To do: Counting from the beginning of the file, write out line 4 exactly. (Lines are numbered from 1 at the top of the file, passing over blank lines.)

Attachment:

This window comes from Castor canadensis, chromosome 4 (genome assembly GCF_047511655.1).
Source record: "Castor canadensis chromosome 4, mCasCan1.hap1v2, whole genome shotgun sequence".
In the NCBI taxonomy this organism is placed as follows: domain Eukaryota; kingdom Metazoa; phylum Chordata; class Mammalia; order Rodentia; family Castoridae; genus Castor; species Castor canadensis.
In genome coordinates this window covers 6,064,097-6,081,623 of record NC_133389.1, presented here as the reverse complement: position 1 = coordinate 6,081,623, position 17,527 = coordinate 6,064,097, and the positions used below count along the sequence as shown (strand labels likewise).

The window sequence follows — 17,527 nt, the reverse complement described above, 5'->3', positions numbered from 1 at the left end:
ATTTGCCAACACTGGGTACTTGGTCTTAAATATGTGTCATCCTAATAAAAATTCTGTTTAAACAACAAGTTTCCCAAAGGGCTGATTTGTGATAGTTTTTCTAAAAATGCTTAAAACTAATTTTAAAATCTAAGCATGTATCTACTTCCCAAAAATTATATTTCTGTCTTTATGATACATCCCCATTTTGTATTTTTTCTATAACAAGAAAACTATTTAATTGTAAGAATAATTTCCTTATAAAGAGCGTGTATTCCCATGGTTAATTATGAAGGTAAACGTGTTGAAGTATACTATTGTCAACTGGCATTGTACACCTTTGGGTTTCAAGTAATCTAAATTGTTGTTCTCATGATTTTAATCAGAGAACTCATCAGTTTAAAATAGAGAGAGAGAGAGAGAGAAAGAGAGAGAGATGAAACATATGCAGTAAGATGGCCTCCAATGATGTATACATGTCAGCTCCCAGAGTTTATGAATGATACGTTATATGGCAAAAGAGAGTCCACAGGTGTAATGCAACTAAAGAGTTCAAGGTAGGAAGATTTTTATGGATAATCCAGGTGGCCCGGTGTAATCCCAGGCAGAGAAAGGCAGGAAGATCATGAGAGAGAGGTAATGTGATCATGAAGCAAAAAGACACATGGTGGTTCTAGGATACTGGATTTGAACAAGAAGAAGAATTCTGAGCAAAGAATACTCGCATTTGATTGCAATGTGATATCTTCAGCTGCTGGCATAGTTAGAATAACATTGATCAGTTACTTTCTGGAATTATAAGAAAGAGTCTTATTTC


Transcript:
In genome coordinates this window covers 6,064,097-6,081,623 of record NC_133389.1, presented here as the reverse complement: position 1 = coordinate 6,081,623, position 17,527 = coordinate 6,064,097, and the positions used below count along the sequence as shown (strand labels likewise).